Lilac trees make wonderful ornamental features. Their delectably fragrant flowers come in a range of colours, not just lilac! You can choose from pink, purple, yellow or white conical shaped flowers that burst into life in spring. Perfect for a sensory garden, these smaller ornamental trees are ideal when there is not a lot of space. Trees make the most out of your vertical space so even small gardens can have that wow factor!
Lilac trees peaked in their appeal in the early 20th century, but have been cultivated in the UK since the 16th century. The French horticulturalists, the Lemoine family, bred over 200 cultivars - including our own Madame Lemoine variety.
Is a lilac a shrub or a tree? Well, it's makes a bush shape so many people would regard that as a shrub but it also ages into a gnarled small tree reaching about 20ft in 10-20 years. So, it's both really. They are ideal for the back of borders to bring good height to the scheme and wonderful partnered with others flowering at the same time - Laburnum, Hawthorn, or Ceanothus would be our favourites. Or you can remove the lower branches to creat a single stem tree, or carefully select just a few well-placed stems to grow on to create a beautifully balanced multi stemmed shrub.
The name Syringa is Latin for 'a tube'. This is thought to be in reference to the broad pith found in some species that the Ancient Greeks used to hollow out to make reed pipes or flutes. Vulgaris is the Latin for 'common'. The colour lilac gained its name from the shade of purple on many of the Syringa species, in particular, Syringa vulgaris. The term French Lilac refers to the modern double flower cultivars made famous by prolific breeder Victor Lemoine.
Many Lilac festivals are held throughout America. The longest running being in Rochester, New York since 1898. It is held at Highland Park and boasts the largest amount of Lilac tree varieties in one place, most having been developed there.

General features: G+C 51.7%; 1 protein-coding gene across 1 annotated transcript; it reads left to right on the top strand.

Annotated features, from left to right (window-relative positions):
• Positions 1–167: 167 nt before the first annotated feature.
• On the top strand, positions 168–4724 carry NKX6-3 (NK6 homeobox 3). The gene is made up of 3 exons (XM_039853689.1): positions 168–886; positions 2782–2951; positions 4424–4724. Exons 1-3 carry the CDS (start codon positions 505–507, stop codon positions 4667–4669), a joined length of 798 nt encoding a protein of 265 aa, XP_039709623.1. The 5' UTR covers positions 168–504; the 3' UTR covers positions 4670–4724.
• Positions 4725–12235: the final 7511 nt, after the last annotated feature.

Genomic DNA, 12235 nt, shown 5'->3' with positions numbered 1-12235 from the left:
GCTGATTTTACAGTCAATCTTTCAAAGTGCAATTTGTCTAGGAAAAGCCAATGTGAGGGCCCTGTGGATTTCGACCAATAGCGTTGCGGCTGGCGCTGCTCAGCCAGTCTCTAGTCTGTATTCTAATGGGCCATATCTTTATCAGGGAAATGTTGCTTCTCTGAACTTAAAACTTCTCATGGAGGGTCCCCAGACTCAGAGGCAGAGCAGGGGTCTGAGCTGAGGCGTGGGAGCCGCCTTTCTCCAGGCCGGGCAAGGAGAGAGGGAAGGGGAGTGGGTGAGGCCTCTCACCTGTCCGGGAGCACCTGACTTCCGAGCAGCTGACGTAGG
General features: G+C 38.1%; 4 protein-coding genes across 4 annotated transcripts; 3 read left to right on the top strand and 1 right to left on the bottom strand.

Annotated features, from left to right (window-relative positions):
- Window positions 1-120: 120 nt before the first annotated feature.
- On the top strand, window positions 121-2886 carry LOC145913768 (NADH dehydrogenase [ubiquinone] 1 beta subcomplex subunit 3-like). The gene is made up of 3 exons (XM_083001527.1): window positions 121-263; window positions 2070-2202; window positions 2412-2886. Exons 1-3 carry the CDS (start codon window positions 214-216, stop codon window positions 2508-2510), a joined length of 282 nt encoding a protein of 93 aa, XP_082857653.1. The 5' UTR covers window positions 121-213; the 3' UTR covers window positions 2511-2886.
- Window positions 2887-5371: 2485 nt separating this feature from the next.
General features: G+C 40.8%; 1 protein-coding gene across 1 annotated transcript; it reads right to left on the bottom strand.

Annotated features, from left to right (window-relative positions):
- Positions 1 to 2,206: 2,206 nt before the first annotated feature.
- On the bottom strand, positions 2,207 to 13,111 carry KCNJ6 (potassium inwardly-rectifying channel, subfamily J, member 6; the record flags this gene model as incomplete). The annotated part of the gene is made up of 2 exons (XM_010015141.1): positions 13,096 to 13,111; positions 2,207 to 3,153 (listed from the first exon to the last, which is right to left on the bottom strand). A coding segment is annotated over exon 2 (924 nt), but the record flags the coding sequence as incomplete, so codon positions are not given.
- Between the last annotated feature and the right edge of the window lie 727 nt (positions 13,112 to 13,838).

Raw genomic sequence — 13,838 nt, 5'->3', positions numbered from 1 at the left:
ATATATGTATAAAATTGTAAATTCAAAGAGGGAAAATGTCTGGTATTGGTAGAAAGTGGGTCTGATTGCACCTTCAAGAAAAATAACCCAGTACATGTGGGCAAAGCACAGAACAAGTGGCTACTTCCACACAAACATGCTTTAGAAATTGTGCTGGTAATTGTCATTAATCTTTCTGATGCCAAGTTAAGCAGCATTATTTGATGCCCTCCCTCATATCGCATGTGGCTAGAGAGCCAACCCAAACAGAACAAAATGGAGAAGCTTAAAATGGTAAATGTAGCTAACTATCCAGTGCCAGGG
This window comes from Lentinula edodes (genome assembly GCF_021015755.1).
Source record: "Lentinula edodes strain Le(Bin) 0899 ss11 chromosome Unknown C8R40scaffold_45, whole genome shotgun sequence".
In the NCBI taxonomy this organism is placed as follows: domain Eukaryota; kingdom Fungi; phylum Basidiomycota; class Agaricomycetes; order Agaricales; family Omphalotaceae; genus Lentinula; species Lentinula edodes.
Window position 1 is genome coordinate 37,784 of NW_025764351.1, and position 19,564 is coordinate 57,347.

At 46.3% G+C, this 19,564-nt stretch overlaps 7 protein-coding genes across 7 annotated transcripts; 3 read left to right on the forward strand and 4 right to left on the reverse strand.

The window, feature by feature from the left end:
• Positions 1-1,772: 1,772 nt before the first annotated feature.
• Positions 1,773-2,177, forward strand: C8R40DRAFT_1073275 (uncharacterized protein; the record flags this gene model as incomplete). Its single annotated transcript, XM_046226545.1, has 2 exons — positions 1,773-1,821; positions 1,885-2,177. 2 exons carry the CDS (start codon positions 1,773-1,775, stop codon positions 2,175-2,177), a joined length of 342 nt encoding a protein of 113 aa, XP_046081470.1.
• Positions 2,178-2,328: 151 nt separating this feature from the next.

Syringa Trees flower on old wood so the timing of pruning is important. Established plants need very little attention, but to encourage flowers on lower branches, you should cut out some of the tallest stems just after flowering (in mid-summer). As with all shrubs, dead or damages or diseased stems should be removed.
On young plants, prune to create an open framework, removing crossing stems or shorten any whippy long stems.
Old, neglected, overgrown Lilac trees can withstand very hard pruning to restore them although it does mean that there will be no or little flowering for a couple of years. Prune all stems (yes, all!) to about one foot from ground level when the plant is fully dormant in mid-winter but take care not to prune below the graft point and then thin out new stems in the following dormant season leaving two or three shoots per stem.
Ornamental Trees are proud to offer a gorgeous range of Lilac Trees for sale, some with heart shaped foliage, perfect for gardens or a group planting scheme. For further information on caring for your Lilac tree, see our Help & Advice section.
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